Read the Riot Act to those PPP-affiliated bureaucrats who are undermining the Government
By David Hinds
SINCE losing power, the People’s Progressive Party (PPP) has been hammering the new Government on alleged discrimination of persons in the Government system who are known to be PPP members and supporters.
The point-man for this campaign is former president, Donald Ramotar. Mr. Ramotar has been trying to proverbially ‘suck cane and blow whistle’ at the same time. He has argued that the Government has been going specifically after African Guyanese PPP members and supporters; then, in the same breath, he has charged the Government with ethnic cleansing of Indian Guyanese from the Public Service. In the June 18, 2016 edition of the Guyana Times, he complained about ethnic cleansing at GuySuCo, and listed nine persons — all Indian Guyanese — whom he claims were either “dismissed, asked to resign, or pressured to resign.”
Ethnic cleansing is a serious charge in any society, but particularly in a heightened ethnic environment such as Guyana’s. I start from the premise that Mr. Ramotar is not lying — that these persons were indeed relieved of their employment with GuySuCo. But he has not gone further than that; he has to make public why these persons were dismissed or asked to resign by GuySuCo. If that information is furnished, we would then be able to determine whether or not the charge of ethnic discrimination is valid.
In response to Mr. Ramotar’s charges that African Guyanese members of the PPP were being targeted, I had made the observation that if African Guyanese were the hired enforcers by the PPP and its government, then it is only fair that they would be the ones to be targeted for prosecution when the law goes after enforcers.
I want to make a related observation today: Does it not strike Mr. Ramotar that the list of PPP enforcers is made up of African Guyanese and the list of allegedly targeted top officers at GuySuCo is made up of all Indian Guyanese? Does this not tell Guyana something about the PPP’s attitude to the roles of the different ethnic groups during its reign? I leave it there for now.
Since Mr. Ramotar has raised what is happening at GuySuCo, I am forced to reveal — earlier than I had intended to — the matter of security workers at GuySuCo Head Office, who met with me to complain about discrimination at the hands of supervisors who are openly sympathetic to the PPP. These complaints include physical assault by supervisors, unfair working hours, and unfair punishment of workers who challenge discriminatory practices. The named supervisors are said to be loyal to the PPP, and openly express their dislike for the present Government to ranks whom they perceive to be supporters of the Government on account of their ethnicity.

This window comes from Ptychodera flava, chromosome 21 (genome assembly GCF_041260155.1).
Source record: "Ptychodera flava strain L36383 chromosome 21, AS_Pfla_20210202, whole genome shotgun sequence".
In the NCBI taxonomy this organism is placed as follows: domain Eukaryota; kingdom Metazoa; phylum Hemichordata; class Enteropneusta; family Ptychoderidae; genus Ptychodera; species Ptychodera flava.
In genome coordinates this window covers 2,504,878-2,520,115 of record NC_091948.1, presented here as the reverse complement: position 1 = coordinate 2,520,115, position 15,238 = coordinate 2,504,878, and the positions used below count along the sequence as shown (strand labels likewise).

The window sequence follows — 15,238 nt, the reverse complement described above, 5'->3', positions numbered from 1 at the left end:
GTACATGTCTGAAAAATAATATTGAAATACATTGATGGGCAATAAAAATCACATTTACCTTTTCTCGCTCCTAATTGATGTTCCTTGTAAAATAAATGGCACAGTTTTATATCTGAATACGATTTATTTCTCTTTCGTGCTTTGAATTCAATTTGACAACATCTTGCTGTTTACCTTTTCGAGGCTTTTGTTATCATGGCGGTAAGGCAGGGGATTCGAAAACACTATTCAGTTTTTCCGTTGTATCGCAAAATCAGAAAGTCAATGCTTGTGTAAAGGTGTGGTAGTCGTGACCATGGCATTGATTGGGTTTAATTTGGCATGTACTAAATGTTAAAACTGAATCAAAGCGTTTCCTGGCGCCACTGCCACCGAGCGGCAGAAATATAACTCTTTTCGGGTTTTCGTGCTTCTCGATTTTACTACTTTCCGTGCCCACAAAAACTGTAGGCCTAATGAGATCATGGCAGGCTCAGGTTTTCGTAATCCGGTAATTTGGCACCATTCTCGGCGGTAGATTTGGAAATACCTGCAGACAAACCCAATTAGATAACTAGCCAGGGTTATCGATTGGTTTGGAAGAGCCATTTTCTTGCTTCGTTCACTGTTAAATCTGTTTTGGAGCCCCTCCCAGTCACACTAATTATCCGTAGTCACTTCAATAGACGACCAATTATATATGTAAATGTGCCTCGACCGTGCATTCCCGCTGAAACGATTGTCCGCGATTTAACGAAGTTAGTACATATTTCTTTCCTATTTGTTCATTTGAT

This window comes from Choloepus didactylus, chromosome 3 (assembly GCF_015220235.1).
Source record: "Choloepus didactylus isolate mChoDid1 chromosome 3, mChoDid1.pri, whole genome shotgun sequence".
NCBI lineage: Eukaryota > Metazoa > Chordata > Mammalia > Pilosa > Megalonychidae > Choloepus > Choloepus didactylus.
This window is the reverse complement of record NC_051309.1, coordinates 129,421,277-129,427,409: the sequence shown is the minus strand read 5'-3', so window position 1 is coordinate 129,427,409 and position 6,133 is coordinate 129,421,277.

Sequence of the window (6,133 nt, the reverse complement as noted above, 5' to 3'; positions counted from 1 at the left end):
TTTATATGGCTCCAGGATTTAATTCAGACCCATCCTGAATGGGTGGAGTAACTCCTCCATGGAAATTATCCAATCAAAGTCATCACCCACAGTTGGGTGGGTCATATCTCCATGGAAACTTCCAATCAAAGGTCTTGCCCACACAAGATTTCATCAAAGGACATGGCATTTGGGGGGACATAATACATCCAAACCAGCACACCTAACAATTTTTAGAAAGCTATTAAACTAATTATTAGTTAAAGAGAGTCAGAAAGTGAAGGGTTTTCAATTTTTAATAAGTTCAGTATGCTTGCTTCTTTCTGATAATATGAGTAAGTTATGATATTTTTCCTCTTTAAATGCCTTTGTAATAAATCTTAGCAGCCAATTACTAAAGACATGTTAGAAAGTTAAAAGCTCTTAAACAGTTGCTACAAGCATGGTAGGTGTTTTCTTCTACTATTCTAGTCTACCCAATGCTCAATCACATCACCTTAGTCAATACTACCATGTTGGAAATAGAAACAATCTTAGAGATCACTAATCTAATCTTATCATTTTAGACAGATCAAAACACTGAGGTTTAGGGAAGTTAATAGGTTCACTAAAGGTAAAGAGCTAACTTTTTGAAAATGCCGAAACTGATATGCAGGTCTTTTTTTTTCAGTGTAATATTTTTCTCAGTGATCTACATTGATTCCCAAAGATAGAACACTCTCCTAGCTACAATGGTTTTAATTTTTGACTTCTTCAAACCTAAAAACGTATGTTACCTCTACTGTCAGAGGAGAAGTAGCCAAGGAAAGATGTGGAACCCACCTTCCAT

I have also heard complaints from field workers from Buxton, who are charging discrimination at the hands of superiors who also claim dislike of the Government and loyalty to the PPP.
The Guysuco issue is not isolated — workers from two ministries have come to see me to complain of discrimination by PPP-affiliated superiors, and about direct and indirect acts aimed at undermining the ministries. According to the testimonies of the workers, these PPP people have continued to engage in acts of corruption, discriminatory employment and promotion practices, and discriminatory allocation of contracts. Threats of legal action and termination of employment against junior staff who threaten to complain to higher authorities have transformed the workplaces into an environment of fear.
What is clear to me, and what I am sure Mr. Ramotar knows, is that although the PPP is gone from office, because of its meticulous staffing of the government bureaucracy with its loyal supporters while in office, it continues to exert enormous influence on the day-to-day administration of the Government. My understanding is that because these PPP functionaries are covered either by Public Service tenure or are protected by contracts, the ministers’ hands are tied.
My own view is that these factors should not deter the ministers from demanding that PPP activists cease these acts of overt and covert undermining of the Government. I am not advocating firing workers because of their political affiliation, but there must be rules under which public servants must function. Just as the Government should not discriminate against workers and bureaucrats because of their political affiliation, workers and bureaucrats should not be guided by their partisan affiliation in the discharge of their functions.
It is time the Government reads the Riot Act to these functionaries. The Government has a duty to protect all workers from discrimination, and to ensure that its policies are not sabotaged by partisan detractors within the system. It is one thing to oppose Government policy as a matter of principle, but it’s another thing to undermine those policies simply because you don’t like the parties in Government. It is time these functionaries be told in no uncertain terms that “this confounded nonsense must stop.”
More of Dr. Hinds’ writings and commentaries can be found on his YouTube Channel Hinds’ Sight: Dr. David Hinds’ Guyana-Caribbean Politics, and on his website http://www.guyanacaribbeanpolitics.com. Send comments to firstname.lastname@example.org